Top words for your JOB INTERVIEW & RESUME

Using the right words to talk about yourself in a job interview or on your resume/CV will help you to get the job! There’s nothing secret about this. If you learn the right words, you will sound more impressive to the employer than someone who is not using these words. Sound accomplished in your next interview by pulling out the impressive words from today’s video. I’ll teach you how to use words like committed, implement, launch, and many more. Enhance your vocabulary now, and GET THAT JOB! Take the quiz here:


Hello, folks. Welcome back to, where today, I’m going to be presenting to you some of the very best words in the English language to be putting into your applications for work, and also directly into your CVs and resumÈs. CVs is the name in the UK; resumÈ would be the word in America for your list of work, achievements, and titles. So, what I’m going to be doing today is talking through a list of adjectives to describe yourself in a covering letter. We’re going to be looking at good words for saying what you are able to do, and some good verbs for describing what you did in your last job. Hope it helps you get that important job.

So, when it comes to talking about yourself… By the way, I just want to make sure because I want you to remember these words after the lesson, so just before we start talking about these words, can you make sure you write them down? Okay? So just write them down on a scrap of paper, and then you’ll have them afterwards as well. Okay? Maybe press pause. And welcome back.

So, “accomplished”, now, this can be a verb or an adjective. The noun would be an accomplishment, I’ll write that here. An accomplishment is like an achievement, it’s something good that you have done. So, this is obviously in the past simple if I’m using it as a verb. I accomplished whatever. But if I’m talking about it as an adjective, I would say: “I am an accomplished editor, having worked for five years as…” Okay? This is a really useful sort of grammatical structure when you’re saying what you can do. “Having worked as…” Okay? There should be sort of a space in here. Or: “Having done this for so many years.” So if you want to… “Having worked as”, whatever the job title is and then the amount of years or months. Okay? So, you either accomplished something or you are an accomplished engineer, computer programmer, whatever it is that you do. I’m sure it’s something cool.

Obviously, you have an advanced level of English because you’ve been watching Benjamin on engVid. Yeah? So, “advanced” is an adjective to describe when you’re really good at something. “I am an advanced judo player.” Yeah? “I am an advanced karate.” Yeah? Advanced is pretty good.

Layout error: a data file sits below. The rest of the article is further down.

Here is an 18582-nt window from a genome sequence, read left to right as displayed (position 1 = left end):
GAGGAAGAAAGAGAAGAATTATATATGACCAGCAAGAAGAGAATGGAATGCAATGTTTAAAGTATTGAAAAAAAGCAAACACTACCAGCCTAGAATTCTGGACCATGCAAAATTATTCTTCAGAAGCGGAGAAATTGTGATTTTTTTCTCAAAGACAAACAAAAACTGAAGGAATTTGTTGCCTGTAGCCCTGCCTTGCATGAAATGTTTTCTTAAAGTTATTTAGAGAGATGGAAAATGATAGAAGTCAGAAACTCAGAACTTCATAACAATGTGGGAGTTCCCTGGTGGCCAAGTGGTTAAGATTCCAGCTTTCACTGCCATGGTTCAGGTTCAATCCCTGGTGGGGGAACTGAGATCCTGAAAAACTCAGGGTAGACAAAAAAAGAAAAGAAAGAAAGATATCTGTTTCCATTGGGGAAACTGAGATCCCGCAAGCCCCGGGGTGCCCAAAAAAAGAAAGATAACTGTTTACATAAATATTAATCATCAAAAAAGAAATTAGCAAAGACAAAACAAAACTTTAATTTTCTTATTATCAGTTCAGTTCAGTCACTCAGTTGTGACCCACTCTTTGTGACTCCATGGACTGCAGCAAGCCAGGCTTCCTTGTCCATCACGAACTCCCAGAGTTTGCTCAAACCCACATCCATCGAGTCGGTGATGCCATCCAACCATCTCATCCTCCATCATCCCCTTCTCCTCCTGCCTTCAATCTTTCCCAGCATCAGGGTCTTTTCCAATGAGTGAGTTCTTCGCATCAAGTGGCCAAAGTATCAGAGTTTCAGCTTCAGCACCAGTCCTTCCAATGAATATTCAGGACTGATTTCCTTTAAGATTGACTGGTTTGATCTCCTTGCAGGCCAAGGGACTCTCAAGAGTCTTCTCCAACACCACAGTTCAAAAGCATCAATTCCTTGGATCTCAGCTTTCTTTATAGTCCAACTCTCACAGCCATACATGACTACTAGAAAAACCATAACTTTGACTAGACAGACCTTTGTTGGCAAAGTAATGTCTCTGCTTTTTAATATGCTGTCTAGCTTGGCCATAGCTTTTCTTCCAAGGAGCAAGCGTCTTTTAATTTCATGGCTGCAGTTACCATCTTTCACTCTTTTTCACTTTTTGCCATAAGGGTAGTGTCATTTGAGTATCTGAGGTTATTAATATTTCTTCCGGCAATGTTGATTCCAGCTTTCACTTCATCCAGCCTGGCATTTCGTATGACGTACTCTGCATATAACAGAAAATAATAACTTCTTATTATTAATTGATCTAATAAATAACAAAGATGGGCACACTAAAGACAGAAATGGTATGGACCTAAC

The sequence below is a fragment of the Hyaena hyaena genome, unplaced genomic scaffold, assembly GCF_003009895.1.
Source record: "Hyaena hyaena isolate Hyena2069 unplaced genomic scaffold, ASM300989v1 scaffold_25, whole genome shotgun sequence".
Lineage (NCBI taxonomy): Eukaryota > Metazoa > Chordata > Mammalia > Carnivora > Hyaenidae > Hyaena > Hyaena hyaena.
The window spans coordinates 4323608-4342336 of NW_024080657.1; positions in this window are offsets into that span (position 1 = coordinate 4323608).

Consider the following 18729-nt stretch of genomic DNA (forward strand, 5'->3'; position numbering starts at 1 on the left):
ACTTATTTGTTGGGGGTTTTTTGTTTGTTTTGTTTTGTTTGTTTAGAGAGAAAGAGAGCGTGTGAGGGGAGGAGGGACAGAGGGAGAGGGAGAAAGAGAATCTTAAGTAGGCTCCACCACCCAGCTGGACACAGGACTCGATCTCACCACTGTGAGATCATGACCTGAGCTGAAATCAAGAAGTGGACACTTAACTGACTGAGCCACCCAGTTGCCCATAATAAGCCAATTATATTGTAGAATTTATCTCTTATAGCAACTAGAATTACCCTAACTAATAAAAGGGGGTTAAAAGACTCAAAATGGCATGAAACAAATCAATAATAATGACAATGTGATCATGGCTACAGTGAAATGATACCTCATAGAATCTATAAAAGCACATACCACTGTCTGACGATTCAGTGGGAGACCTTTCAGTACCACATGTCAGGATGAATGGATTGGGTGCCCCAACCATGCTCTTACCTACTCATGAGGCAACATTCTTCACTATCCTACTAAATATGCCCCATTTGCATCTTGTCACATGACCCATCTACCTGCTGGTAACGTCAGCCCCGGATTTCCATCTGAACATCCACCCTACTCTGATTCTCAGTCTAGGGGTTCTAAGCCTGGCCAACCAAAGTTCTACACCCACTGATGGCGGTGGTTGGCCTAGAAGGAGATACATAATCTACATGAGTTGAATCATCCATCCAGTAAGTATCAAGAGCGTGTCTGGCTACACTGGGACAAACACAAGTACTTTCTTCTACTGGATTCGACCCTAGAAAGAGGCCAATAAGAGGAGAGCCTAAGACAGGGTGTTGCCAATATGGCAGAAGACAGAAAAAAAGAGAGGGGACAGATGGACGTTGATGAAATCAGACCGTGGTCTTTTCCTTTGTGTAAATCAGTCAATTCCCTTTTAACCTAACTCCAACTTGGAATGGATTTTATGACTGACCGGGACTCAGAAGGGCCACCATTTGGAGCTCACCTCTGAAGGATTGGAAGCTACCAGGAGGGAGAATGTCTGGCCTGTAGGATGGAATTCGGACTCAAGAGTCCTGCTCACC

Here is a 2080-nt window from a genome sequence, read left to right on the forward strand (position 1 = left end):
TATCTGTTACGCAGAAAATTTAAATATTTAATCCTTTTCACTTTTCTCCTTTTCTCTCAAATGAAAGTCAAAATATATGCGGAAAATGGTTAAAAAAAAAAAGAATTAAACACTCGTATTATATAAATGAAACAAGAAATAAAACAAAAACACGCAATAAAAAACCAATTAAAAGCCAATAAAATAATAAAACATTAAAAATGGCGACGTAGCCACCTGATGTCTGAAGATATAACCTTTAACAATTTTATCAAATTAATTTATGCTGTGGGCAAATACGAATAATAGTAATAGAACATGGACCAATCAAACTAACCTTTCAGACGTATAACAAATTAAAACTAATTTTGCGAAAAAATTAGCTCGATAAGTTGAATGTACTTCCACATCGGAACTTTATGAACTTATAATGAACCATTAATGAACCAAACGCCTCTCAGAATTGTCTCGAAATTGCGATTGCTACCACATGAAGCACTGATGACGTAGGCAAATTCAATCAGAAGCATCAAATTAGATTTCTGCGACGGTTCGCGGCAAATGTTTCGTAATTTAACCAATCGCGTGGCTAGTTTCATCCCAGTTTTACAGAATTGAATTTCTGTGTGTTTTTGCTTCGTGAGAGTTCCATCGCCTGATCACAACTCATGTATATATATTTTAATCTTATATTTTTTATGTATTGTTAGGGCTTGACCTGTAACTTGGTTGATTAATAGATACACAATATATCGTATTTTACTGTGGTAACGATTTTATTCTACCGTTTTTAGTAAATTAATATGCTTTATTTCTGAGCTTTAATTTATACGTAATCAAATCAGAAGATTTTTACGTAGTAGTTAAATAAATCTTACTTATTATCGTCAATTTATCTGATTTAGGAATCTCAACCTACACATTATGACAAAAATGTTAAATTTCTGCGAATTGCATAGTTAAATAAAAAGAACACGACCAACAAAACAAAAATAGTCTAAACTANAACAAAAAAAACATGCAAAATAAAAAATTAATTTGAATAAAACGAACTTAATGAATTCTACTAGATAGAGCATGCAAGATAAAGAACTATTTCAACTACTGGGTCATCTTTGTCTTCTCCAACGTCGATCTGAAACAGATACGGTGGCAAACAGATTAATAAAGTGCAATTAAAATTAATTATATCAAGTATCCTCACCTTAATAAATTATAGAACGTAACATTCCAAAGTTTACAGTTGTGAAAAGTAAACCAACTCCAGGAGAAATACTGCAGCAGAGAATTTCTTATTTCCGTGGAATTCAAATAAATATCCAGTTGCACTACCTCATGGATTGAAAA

“Committed”, yeah? Committed. Everyone go like this, committed. Yeah? That means I turn up every day. I don’t take any sick days. Yeah? Going to get physical today guys, going to get off your bums, making some moves. Committed, you turn up every day. So this can also be used as a verb. So you could be committed to. “I am committed to my wife.” Yeah? “I am committed to the Green Party”, whatever it is. The Conservatives, labour. Yeah? Committed to is when you have… You give your… Give yourself to something. Yeah? But if you are using it as an adjective: “I am a committed person”, means I turn up every day.

“Promoted”, so this is probably a word you would stick into the resumÈ. Yeah? Or the CV. So: “I worked at Lloyds Bank and within… Within six months, I was promoted.” Everyone go like this, promoted. It means lifted up. Okay? You go up. Promoted. Okay? So, within six months, I was promoted. So in a covering letter, you can talk… You can talk shit and say you’re really great. So I was promoted which shows that I am an accomplished, an accomplished blah, blah, blah, blah, blah, whatever it is, the job you do.

Now, when we’re talking about what you can do, here are some useful little verbs. So, “provide” means provide, I give analysis, provide analysis. “Analysis” is the looking at the positives, the minus. Yeah? You’re kind of looking at a scientist with your spectacles, what’s good, what’s bad. Provide, give analysis. Yeah?

“Deliver”, again, let’s think about our newspaper boy, he delivers the newspaper through, you know, puts it by your door. Maybe in America, you see him delivering like this. So, you can either think deliver or deliver. Yeah? Deliver. In the context of a resumÈ, you could deliver… Deliver excellence. You could deliver a program of. Yeah? You can deliver a training program. Yeah? A training. Something you did. This is what we’re avoiding. We are avoiding: “can”, “do”, and “make” because you’re not beginners anymore. You are my advanced students, so we’re going to used advanced verbs. Okay?